Inner GrowthJul 18, 2018
Written by Thomas Tiernan
“We are all broken, that’s how the light gets in.” - Ernest Hemingway
Personal growth is often a destructive process. The dread of facing our own fears can lead to a vicious cycle of avoidance. Paradoxically, when you learn how to stop running from life’s inevitable problems, and mindfully face them head-on, you will find you are in greater control.
Your body, your mind and your surroundings are ever changing. It’s easy to apply labels of like or dislike to what’s happening both inside and around you. It is human nature to avoid what we don’t like and gravitate toward what we find pleasing. However, if we are willing to remain present, and not push away what we label as bad or difficult, we are then able to see past the pain and into the potential.
We are often taught to do what we can to avoid fear, rather than working through it. It may seem easier to resort to using alcohol, drugs, sex, food or any other activity that temporarily allows us to feel good. This type of avoidance adds layers of suffering that, when unresolved, will likely grow and perhaps even snowball. Learning to embrace dark times teaches us to work with the pain and see obstacles and woes for what they really are: potential growth opportunities.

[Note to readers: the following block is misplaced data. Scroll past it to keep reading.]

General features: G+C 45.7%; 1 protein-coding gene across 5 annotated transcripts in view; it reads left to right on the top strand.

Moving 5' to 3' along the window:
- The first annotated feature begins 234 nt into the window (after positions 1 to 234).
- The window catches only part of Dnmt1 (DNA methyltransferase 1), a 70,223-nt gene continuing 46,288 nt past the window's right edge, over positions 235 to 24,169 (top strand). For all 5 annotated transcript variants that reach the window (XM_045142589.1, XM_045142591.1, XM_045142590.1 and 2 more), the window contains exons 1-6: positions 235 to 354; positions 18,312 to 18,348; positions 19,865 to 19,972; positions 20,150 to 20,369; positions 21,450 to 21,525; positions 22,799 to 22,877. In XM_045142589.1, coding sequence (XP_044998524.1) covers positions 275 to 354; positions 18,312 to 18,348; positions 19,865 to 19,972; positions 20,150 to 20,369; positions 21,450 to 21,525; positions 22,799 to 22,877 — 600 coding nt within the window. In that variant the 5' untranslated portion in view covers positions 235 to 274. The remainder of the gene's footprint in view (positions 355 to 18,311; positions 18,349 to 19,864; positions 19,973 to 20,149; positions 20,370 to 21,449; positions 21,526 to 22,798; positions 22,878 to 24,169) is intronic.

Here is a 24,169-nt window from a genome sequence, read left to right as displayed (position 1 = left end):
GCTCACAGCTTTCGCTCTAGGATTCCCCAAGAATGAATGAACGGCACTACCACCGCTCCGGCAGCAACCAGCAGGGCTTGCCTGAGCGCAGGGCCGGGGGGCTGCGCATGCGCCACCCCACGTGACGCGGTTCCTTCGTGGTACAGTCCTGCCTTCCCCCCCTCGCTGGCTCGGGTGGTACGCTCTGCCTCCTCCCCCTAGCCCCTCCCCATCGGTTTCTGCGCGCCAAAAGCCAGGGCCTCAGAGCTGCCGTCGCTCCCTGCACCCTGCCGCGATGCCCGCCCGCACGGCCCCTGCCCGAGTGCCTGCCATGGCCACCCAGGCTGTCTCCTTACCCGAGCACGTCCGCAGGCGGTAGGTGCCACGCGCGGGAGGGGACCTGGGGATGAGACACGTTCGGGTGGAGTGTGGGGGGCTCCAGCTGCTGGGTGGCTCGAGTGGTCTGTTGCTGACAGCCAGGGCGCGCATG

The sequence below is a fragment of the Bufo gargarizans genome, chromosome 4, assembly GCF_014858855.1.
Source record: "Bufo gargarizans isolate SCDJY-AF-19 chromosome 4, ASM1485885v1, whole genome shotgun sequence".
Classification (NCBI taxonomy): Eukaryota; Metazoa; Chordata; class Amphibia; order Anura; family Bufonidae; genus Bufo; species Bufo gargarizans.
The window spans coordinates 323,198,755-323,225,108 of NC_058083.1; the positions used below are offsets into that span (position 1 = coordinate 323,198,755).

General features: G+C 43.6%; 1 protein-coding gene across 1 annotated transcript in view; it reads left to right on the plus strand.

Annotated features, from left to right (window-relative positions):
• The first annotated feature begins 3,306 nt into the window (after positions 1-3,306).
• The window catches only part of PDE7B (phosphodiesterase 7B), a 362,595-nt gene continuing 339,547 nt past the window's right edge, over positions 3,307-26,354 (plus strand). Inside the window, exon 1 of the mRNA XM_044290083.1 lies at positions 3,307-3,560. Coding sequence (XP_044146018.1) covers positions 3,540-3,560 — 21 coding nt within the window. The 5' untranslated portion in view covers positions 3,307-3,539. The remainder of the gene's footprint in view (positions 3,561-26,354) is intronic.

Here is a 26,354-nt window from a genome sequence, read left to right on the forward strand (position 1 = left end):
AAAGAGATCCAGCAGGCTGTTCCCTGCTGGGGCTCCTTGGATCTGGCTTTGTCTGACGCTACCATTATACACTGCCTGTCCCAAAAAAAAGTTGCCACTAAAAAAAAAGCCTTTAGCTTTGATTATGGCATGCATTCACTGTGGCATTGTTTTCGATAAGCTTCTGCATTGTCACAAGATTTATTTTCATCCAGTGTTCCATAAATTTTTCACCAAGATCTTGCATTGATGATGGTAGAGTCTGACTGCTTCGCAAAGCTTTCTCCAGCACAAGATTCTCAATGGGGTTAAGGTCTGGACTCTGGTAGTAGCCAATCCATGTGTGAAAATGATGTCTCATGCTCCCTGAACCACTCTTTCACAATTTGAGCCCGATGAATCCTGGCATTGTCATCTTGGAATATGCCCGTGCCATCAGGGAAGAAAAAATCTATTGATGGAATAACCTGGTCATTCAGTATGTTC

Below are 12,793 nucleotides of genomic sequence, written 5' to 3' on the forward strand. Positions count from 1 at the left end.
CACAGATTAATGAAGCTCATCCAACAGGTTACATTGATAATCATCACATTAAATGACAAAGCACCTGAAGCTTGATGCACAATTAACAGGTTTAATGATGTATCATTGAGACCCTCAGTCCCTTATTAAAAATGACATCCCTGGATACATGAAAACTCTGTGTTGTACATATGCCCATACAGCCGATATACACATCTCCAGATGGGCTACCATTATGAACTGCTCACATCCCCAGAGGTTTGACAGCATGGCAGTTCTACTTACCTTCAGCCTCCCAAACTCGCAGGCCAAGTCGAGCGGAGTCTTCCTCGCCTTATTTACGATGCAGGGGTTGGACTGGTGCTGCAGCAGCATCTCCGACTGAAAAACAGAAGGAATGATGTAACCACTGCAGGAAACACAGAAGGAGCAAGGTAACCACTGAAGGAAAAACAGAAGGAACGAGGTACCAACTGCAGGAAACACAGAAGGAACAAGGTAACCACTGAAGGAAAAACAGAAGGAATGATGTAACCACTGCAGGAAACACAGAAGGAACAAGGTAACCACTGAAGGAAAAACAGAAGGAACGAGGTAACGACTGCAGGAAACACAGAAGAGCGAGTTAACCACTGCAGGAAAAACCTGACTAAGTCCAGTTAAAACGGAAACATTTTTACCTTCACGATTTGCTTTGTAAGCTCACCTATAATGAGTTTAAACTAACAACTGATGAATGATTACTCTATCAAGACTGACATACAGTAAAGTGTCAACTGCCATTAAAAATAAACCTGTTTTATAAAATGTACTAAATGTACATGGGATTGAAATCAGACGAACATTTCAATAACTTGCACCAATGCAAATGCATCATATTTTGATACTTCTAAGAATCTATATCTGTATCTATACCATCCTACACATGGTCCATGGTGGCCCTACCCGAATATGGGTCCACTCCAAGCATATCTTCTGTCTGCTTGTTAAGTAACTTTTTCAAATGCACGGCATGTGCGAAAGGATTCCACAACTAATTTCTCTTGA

Working with our inner pain takes us to the source of suffering so that it can be dealt with directly. Self reflection and meditation help us to move past what’s keeping us down, rather than masking or burying our hurts. The seemingly simple acts of sitting down, closing your eyes and having awareness of breath begins a journey of inward healing. Over time and with regular practice, meditation creates new neurological pathways in the brain that usher in new ideas, clarity and a deep understanding of why we are suffering in the first place. Practice paves the way for a more joy filled life.
Meditators are not exempt from the ups and downs of life, but taking the time to explore your inner world will most certainly make you less reactive and move positive. Then, instead of reaching for a vice, it may become easier to choose instead to close your eyes and turn within.
There can be no light without darkness. We must learn to see moments of discomfort as doorways to beautiful growth, not insurmountable walls. Just as a caterpillar moves inward, facing darkness and suffering to emerge as a butterfly, we humans are capable of turning inward to find what has been there all along; the Divine Soul.
In the words of the beloved Goswami Kriyananda, “meditate, meditate, meditate. Meditate daily and you will come to discover two truths: who you are and what you are becoming.”